Exploratory Testing with Test Manager (Developer Preview)

A long time ago I remember a tester telling me that “one of the best tests of a system is when I’m not following a script per say but just ‘playing around’ with it.” I think that statement resonates to a lot of testers and with the recent release of the developer preview for Microsoft Test Manager (MTM); this type of testing is now possible.

Based on a test plan you now have the ability to link an exploratory test to an already established requirement (i.e. work item) or you can truly blaze a trail and start to conduct testing without this association.

I’ve chosen the latter to illustrate a few items. The first is to show just how quickly it is to create a test case based on using the system in an undefined manner and the second, attaching and linking a bug to said test case (if need be) in a matter of seconds. Let’s take an example to clarify this further. Let’s say I’m a tester working on the Fabrikam Fiber (a fictitious telecommunications company) Intranet portal and my persona is a service representative (SR). As a SR, I want to update a service ticket. The original test case passed but since a new version (with slightly different functionality) was recently deployed there appears to be a problem. I proceed to update the ticket and when I click the “Close” link an error occurs. How could we accomplish this same test with MTM and document it?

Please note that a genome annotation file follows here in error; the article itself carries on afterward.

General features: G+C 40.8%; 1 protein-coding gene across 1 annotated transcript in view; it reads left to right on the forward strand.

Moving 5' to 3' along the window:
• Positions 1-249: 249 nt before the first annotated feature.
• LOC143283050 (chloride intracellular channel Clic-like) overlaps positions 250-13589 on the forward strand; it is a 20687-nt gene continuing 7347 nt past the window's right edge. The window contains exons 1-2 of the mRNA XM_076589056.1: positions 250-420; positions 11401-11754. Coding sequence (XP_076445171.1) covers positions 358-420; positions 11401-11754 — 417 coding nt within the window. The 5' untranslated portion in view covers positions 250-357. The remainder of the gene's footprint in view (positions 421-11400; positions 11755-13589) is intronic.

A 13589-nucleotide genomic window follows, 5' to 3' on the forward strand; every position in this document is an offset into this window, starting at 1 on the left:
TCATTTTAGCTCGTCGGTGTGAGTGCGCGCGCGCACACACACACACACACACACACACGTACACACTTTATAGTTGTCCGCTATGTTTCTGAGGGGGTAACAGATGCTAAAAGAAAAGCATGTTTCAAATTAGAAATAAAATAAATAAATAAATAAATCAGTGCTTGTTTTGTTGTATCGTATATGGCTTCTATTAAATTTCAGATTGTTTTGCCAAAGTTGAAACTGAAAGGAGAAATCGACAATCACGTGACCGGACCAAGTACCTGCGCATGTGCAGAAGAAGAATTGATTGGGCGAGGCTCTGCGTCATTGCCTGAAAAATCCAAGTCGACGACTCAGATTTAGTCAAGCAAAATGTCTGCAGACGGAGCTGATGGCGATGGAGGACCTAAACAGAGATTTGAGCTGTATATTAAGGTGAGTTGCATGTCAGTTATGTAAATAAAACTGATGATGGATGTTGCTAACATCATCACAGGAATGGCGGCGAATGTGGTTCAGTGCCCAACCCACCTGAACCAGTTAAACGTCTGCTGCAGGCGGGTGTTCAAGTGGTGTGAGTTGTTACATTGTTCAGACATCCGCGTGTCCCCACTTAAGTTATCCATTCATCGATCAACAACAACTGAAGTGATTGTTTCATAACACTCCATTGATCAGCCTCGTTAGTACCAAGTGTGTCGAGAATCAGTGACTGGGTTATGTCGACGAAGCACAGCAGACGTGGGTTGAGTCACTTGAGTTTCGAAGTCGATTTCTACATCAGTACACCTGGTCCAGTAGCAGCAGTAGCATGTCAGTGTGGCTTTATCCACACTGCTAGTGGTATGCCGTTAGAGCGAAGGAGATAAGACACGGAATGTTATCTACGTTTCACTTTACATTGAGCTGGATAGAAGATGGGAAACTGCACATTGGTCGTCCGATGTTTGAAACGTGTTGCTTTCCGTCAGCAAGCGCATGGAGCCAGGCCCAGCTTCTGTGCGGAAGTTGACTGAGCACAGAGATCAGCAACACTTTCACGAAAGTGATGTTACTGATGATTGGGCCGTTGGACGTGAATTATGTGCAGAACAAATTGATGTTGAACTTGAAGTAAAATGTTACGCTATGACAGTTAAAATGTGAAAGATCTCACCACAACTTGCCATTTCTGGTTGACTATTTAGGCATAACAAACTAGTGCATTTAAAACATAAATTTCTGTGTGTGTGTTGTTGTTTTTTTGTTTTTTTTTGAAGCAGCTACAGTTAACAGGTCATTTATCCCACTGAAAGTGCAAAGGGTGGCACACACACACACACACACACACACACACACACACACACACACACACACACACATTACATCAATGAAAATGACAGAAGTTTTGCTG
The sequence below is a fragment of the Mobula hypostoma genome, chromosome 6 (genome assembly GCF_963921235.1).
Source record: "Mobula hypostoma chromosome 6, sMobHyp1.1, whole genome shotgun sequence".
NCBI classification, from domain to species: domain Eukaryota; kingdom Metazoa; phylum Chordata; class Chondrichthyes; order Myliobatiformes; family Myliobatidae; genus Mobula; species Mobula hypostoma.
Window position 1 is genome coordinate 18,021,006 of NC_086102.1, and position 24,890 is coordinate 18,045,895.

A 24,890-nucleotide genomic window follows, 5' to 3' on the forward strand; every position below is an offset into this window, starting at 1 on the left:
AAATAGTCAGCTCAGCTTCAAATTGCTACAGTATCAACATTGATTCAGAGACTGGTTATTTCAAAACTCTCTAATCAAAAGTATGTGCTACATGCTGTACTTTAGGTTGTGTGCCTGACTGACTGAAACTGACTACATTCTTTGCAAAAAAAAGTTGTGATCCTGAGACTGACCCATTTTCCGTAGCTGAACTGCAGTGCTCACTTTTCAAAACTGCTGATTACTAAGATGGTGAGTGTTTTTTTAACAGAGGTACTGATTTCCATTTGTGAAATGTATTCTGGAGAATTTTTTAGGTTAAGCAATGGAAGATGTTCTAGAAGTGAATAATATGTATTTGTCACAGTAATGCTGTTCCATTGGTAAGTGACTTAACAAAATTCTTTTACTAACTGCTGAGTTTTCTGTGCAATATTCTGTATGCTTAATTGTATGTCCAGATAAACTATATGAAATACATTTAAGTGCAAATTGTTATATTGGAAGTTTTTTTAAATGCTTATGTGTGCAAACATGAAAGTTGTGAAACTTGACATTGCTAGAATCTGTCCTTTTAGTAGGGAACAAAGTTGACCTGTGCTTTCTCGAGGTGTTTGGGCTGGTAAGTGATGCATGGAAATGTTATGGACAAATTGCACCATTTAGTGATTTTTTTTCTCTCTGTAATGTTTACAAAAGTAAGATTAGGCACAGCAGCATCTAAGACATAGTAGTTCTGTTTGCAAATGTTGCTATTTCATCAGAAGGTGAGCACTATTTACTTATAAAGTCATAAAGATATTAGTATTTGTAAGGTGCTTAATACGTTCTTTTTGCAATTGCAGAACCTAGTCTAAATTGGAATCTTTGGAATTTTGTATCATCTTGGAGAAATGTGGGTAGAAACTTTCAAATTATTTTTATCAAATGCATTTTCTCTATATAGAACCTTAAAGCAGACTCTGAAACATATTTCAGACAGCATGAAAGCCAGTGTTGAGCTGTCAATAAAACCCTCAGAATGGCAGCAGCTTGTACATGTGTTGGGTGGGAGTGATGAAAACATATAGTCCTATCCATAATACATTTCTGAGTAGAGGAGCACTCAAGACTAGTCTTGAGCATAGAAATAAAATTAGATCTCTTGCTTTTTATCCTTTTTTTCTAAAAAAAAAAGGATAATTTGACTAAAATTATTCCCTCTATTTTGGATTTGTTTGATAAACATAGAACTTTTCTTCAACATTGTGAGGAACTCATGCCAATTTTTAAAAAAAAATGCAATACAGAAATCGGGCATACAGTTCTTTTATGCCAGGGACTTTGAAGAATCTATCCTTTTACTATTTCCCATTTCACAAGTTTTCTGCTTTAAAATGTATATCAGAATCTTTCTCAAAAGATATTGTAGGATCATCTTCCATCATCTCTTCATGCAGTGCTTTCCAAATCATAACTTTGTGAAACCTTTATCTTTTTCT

I’d start by using the Exploratory Testing feature and begin a test session. This is similar to an action recording but this time I’m not following any predefined steps but rather “winging it” when going through the system. Obviously this time I know the path to take because I want to duplicate an error I encountered earlier (as a tester) but this process holds true if I didn’t know where/when an error was occurring.

Once I come across an error I have the ability to open up a bug and a test case right then and there.

New bug:

New test case:

Having this capability eliminates the problem of “how did you get that error again?” that most develoers ask (and rightfully so). Along with the proper steps being captured for reproduction, all of the specifications for that error have been logged (i.e. system information [OS, processor, memory, screen, etc.]).

Sample system information XML file:

To confirm that the bug and test case were entered I can view my Exploratory Testing Sessions and see exactly what sessions have been completed. I also have the ability to pause and resume sessions if I get pulled away to work on another task. Notice the screen capture (along with the ID for the newly created bug and test case) which also helps document the error.

Combine all of the aforementioned items with video and audio and this leaves very little doubt to where and how this error was seen.

I foresee exploratory testing becoming an integral part of the overall test strategy as having the ability to really put the proposed system through its paces and not just going down the “happy path” will lead to more robust applications and higher code quality.